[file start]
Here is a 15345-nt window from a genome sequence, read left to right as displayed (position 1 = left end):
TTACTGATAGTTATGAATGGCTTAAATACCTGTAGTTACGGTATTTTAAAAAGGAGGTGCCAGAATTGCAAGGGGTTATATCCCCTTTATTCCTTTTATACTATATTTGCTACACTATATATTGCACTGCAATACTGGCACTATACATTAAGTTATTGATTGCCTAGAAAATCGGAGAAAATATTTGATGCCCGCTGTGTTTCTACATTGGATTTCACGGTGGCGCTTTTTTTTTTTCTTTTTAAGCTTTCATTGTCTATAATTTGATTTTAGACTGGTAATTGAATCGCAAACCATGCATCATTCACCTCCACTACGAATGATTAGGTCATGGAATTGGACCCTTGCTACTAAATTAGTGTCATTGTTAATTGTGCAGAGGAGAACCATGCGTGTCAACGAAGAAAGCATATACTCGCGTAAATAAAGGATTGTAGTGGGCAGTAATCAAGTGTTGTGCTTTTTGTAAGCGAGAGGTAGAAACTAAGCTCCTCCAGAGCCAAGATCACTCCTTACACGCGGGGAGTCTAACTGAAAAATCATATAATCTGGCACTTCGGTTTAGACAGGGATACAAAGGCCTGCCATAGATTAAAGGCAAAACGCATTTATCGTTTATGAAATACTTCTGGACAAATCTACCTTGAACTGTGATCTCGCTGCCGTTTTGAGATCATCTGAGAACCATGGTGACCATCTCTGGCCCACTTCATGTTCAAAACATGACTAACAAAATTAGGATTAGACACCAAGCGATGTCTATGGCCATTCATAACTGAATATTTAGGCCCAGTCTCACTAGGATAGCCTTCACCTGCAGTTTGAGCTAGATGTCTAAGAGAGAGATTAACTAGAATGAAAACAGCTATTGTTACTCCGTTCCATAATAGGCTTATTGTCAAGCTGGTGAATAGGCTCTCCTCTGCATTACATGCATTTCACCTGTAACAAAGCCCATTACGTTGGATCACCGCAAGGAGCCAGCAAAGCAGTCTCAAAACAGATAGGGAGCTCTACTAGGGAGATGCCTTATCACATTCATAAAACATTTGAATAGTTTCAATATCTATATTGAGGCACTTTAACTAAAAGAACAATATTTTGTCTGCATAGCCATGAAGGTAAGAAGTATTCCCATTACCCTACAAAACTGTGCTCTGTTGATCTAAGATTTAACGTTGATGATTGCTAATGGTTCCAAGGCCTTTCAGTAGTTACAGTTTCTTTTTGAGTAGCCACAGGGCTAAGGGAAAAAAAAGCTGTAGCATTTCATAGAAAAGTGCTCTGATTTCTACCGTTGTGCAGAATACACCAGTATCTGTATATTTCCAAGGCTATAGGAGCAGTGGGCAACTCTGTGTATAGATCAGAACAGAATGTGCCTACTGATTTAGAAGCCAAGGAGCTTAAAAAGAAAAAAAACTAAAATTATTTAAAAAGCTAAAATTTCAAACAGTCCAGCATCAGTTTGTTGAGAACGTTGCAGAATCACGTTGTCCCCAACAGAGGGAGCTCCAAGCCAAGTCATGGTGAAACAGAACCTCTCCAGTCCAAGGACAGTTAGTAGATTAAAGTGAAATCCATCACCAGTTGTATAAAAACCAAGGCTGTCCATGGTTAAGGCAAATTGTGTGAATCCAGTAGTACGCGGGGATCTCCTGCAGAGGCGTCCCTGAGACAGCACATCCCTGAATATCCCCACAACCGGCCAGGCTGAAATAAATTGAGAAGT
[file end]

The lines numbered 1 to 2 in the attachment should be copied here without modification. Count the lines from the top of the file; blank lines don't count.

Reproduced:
Here is a 15345-nt window from a genome sequence, read left to right as displayed (position 1 = left end):
TTACTGATAGTTATGAATGGCTTAAATACCTGTAGTTACGGTATTTTAAAAAGGAGGTGCCAGAATTGCAAGGGGTTATATCCCCTTTATTCCTTTTATACTATATTTGCTACACTATATATTGCACTGCAATACTGGCACTATACATTAAGTTATTGATTGCCTAGAAAATCGGAGAAAATATTTGATGCCCGCTGTGTTTCTACATTGGATTTCACGGTGGCGCTTTTTTTTTTTCTTTTTAAGCTTTCATTGTCTATAATTTGATTTTAGACTGGTAATTGAATCGCAAACCATGCATCATTCACCTCCACTACGAATGATTAGGTCATGGAATTGGACCCTTGCTACTAAATTAGTGTCATTGTTAATTGTGCAGAGGAGAACCATGCGTGTCAACGAAGAAAGCATATACTCGCGTAAATAAAGGATTGTAGTGGGCAGTAATCAAGTGTTGTGCTTTTTGTAAGCGAGAGGTAGAAACTAAGCTCCTCCAGAGCCAAGATCACTCCTTACACGCGGGGAGTCTAACTGAAAAATCATATAATCTGGCACTTCGGTTTAGACAGGGATACAAAGGCCTGCCATAGATTAAAGGCAAAACGCATTTATCGTTTATGAAATACTTCTGGACAAATCTACCTTGAACTGTGATCTCGCTGCCGTTTTGAGATCATCTGAGAACCATGGTGACCATCTCTGGCCCACTTCATGTTCAAAACATGACTAACAAAATTAGGATTAGACACCAAGCGATGTCTATGGCCATTCATAACTGAATATTTAGGCCCAGTCTCACTAGGATAGCCTTCACCTGCAGTTTGAGCTAGATGTCTAAGAGAGAGATTAACTAGAATGAAAACAGCTATTGTTACTCCGTTCCATAATAGGCTTATTGTCAAGCTGGTGAATAGGCTCTCCTCTGCATTACATGCATTTCACCTGTAACAAAGCCCATTACGTTGGATCACCGCAAGGAGCCAGCAAAGCAGTCTCAAAACAGATAGGGAGCTCTACTAGGGAGATGCCTTATCACATTCATAAAACATTTGAATAGTTTCAATATCTATATTGAGGCACTTTAACTAAAAGAACAATATTTTGTCTGCATAGCCATGAAGGTAAGAAGTATTCCCATTACCCTACAAAACTGTGCTCTGTTGATCTAAGATTTAACGTTGATGATTGCTAATGGTTCCAAGGCCTTTCAGTAGTTACAGTTTCTTTTTGAGTAGCCACAGGGCTAAGGGAAAAAAAAGCTGTAGCATTTCATAGAAAAGTGCTCTGATTTCTACCGTTGTGCAGAATACACCAGTATCTGTATATTTCCAAGGCTATAGGAGCAGTGGGCAACTCTGTGTATAGATCAGAACAGAATGTGCCTACTGATTTAGAAGCCAAGGAGCTTAAAAAGAAAAAAAACTAAAATTATTTAAAAAGCTAAAATTTCAAACAGTCCAGCATCAGTTTGTTGAGAACGTTGCAGAATCACGTTGTCCCCAACAGAGGGAGCTCCAAGCCAAGTCATGGTGAAACAGAACCTCTCCAGTCCAAGGACAGTTAGTAGATTAAAGTGAAATCCATCACCAGTTGTATAAAAACCAAGGCTGTCCATGGTTAAGGCAAATTGTGTGAATCCAGTAGTACGCGGGGATCTCCTGCAGAGGCGTCCCTGAGACAGCACATCCCTGAATATCCCCACAACCGGCCAGGCTGAAATAAATTGAGAAGT